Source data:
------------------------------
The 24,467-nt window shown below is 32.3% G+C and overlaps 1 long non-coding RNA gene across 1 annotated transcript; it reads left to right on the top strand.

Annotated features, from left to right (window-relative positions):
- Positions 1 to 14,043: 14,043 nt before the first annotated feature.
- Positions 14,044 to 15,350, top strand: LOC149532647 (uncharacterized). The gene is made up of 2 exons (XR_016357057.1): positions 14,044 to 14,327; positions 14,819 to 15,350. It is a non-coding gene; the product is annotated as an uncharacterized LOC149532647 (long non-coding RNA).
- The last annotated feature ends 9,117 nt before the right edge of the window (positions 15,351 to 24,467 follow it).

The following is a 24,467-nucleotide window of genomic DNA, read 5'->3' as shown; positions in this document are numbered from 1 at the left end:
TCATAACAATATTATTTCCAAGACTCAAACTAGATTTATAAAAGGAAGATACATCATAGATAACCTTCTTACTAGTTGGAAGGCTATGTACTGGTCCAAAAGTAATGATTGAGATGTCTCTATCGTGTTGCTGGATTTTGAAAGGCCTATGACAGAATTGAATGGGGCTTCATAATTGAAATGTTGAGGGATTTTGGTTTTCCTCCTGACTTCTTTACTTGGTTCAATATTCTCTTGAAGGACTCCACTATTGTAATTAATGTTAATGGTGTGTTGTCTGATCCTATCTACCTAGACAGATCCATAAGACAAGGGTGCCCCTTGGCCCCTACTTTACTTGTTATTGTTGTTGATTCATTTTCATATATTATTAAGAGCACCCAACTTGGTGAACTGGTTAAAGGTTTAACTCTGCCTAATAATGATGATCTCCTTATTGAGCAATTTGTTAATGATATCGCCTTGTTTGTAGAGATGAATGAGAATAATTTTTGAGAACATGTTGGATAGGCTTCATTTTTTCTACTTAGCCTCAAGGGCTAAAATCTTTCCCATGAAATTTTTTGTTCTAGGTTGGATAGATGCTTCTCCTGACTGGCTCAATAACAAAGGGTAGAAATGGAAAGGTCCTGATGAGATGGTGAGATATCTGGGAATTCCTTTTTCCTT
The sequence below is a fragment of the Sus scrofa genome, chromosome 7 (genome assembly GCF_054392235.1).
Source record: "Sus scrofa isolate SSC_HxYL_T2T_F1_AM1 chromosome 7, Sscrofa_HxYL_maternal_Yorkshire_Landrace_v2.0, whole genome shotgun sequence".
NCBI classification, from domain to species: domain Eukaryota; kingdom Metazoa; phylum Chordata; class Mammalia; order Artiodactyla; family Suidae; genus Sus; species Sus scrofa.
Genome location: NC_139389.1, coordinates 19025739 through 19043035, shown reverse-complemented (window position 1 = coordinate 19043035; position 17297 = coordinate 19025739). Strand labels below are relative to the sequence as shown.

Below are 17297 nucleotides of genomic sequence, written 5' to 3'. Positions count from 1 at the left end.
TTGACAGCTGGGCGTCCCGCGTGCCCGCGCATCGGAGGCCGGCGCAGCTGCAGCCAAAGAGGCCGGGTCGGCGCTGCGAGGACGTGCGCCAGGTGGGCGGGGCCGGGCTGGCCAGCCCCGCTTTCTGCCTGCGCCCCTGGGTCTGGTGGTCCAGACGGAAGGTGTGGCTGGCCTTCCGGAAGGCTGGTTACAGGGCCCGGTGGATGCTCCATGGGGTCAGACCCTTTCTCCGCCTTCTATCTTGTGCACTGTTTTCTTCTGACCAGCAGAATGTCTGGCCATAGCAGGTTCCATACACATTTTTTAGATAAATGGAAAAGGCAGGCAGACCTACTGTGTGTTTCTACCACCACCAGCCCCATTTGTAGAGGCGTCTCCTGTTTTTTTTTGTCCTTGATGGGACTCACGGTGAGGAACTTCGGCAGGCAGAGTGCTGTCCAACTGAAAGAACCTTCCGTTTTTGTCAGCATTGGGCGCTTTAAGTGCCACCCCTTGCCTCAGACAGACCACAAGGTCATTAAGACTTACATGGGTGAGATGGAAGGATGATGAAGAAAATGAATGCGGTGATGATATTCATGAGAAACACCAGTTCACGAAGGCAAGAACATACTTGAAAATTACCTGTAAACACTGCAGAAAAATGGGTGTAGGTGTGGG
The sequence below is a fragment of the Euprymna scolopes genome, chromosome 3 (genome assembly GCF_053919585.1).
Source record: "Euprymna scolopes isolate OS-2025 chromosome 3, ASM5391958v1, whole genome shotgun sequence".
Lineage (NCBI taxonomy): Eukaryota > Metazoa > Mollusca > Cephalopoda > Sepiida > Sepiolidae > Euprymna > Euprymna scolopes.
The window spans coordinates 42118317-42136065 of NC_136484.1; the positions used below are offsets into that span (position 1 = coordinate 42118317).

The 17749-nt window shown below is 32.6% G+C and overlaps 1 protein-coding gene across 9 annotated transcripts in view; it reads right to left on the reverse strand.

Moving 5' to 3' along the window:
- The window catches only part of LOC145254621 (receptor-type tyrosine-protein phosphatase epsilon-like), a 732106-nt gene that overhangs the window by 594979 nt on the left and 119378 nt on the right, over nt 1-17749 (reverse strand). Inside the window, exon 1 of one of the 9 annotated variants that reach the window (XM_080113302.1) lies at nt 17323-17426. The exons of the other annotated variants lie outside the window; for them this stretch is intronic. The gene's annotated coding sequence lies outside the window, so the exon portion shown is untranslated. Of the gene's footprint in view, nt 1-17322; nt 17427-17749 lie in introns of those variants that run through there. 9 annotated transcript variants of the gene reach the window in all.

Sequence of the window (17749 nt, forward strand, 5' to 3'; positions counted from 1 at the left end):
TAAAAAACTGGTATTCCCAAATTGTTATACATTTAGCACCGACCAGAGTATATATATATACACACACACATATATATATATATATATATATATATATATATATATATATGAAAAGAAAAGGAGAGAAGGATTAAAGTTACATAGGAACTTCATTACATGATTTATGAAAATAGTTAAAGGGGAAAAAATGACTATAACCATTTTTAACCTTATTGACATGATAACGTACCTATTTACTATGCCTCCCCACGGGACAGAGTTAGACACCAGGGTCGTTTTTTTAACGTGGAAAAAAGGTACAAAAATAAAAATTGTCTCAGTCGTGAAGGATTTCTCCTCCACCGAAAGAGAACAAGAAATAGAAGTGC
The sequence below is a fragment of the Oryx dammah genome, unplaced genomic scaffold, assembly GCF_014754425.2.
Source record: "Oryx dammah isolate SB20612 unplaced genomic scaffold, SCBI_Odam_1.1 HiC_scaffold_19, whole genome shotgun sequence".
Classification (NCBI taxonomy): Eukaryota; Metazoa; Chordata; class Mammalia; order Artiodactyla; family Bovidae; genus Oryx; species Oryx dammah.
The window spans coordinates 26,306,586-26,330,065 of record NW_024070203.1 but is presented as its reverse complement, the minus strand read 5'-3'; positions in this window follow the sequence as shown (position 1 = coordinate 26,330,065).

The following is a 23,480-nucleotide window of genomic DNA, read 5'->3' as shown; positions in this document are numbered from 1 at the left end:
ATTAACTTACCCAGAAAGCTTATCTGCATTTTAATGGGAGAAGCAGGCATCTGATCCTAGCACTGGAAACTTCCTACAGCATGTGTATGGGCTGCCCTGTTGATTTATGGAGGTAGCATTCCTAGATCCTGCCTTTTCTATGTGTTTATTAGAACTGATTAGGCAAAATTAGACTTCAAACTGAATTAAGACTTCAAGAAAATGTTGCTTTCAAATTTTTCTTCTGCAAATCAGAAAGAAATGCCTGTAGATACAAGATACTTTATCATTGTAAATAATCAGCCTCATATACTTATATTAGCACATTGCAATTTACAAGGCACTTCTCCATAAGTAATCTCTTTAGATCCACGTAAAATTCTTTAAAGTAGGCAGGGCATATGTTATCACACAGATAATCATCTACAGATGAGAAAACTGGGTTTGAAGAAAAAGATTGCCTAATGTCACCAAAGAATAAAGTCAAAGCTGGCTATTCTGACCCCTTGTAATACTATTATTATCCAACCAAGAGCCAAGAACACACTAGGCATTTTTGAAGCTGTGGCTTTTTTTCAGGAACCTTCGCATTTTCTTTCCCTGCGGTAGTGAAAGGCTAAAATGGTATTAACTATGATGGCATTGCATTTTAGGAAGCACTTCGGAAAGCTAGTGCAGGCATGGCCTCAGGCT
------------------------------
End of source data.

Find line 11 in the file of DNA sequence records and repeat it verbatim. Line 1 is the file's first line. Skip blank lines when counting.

Genome location: NC_139389.1, coordinates 19025739 through 19043035, shown reverse-complemented (window position 1 = coordinate 19043035; position 17297 = coordinate 19025739). Strand labels below are relative to the sequence as shown.